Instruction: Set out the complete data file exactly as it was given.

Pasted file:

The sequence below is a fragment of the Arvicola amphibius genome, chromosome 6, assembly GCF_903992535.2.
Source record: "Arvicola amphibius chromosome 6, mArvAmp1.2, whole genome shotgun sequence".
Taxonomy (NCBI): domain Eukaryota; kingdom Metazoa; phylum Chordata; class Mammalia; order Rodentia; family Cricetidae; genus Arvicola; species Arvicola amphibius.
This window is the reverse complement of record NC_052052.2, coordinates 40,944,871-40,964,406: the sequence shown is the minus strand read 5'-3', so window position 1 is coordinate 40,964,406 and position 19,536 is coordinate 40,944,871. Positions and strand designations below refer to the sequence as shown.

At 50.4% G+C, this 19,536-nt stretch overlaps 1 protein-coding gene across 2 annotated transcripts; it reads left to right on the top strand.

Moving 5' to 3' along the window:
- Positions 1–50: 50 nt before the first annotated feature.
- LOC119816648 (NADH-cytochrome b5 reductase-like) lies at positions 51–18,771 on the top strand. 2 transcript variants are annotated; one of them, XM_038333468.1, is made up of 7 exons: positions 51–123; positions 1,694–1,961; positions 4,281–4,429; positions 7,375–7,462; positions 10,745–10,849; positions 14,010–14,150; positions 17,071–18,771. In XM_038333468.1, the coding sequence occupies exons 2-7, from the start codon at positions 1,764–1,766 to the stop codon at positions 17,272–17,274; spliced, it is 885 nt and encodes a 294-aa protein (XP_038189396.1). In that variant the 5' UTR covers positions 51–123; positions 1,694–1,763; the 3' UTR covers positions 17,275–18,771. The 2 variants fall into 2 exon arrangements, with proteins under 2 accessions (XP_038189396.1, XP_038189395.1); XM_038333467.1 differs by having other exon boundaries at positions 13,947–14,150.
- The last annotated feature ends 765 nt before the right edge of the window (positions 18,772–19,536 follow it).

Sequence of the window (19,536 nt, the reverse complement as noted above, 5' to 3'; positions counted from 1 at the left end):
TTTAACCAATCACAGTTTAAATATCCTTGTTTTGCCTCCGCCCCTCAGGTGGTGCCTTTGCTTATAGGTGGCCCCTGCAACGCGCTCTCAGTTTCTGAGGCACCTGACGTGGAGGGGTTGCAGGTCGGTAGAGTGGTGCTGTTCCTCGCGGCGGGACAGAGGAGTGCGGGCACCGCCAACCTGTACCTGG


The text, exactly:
The sequence below is a fragment of the Arvicola amphibius genome, chromosome 6, assembly GCF_903992535.2.
Source record: "Arvicola amphibius chromosome 6, mArvAmp1.2, whole genome shotgun sequence".
Taxonomy (NCBI): domain Eukaryota; kingdom Metazoa; phylum Chordata; class Mammalia; order Rodentia; family Cricetidae; genus Arvicola; species Arvicola amphibius.
This window is the reverse complement of record NC_052052.2, coordinates 40,944,871-40,964,406: the sequence shown is the minus strand read 5'-3', so window position 1 is coordinate 40,964,406 and position 19,536 is coordinate 40,944,871. Positions and strand designations below refer to the sequence as shown.

At 50.4% G+C, this 19,536-nt stretch overlaps 1 protein-coding gene across 2 annotated transcripts; it reads left to right on the top strand.

Moving 5' to 3' along the window:
- Positions 1–50: 50 nt before the first annotated feature.
- LOC119816648 (NADH-cytochrome b5 reductase-like) lies at positions 51–18,771 on the top strand. 2 transcript variants are annotated; one of them, XM_038333468.1, is made up of 7 exons: positions 51–123; positions 1,694–1,961; positions 4,281–4,429; positions 7,375–7,462; positions 10,745–10,849; positions 14,010–14,150; positions 17,071–18,771. In XM_038333468.1, the coding sequence occupies exons 2-7, from the start codon at positions 1,764–1,766 to the stop codon at positions 17,272–17,274; spliced, it is 885 nt and encodes a 294-aa protein (XP_038189396.1). In that variant the 5' UTR covers positions 51–123; positions 1,694–1,763; the 3' UTR covers positions 17,275–18,771. The 2 variants fall into 2 exon arrangements, with proteins under 2 accessions (XP_038189396.1, XP_038189395.1); XM_038333467.1 differs by having other exon boundaries at positions 13,947–14,150.
- The last annotated feature ends 765 nt before the right edge of the window (positions 18,772–19,536 follow it).

Sequence of the window (19,536 nt, the reverse complement as noted above, 5' to 3'; positions counted from 1 at the left end):
TTTAACCAATCACAGTTTAAATATCCTTGTTTTGCCTCCGCCCCTCAGGTGGTGCCTTTGCTTATAGGTGGCCCCTGCAACGCGCTCTCAGTTTCTGAGGCACCTGACGTGGAGGGGTTGCAGGTCGGTAGAGTGGTGCTGTTCCTCGCGGCGGGACAGAGGAGTGCGGGCACCGCCAACCTGTACCTGG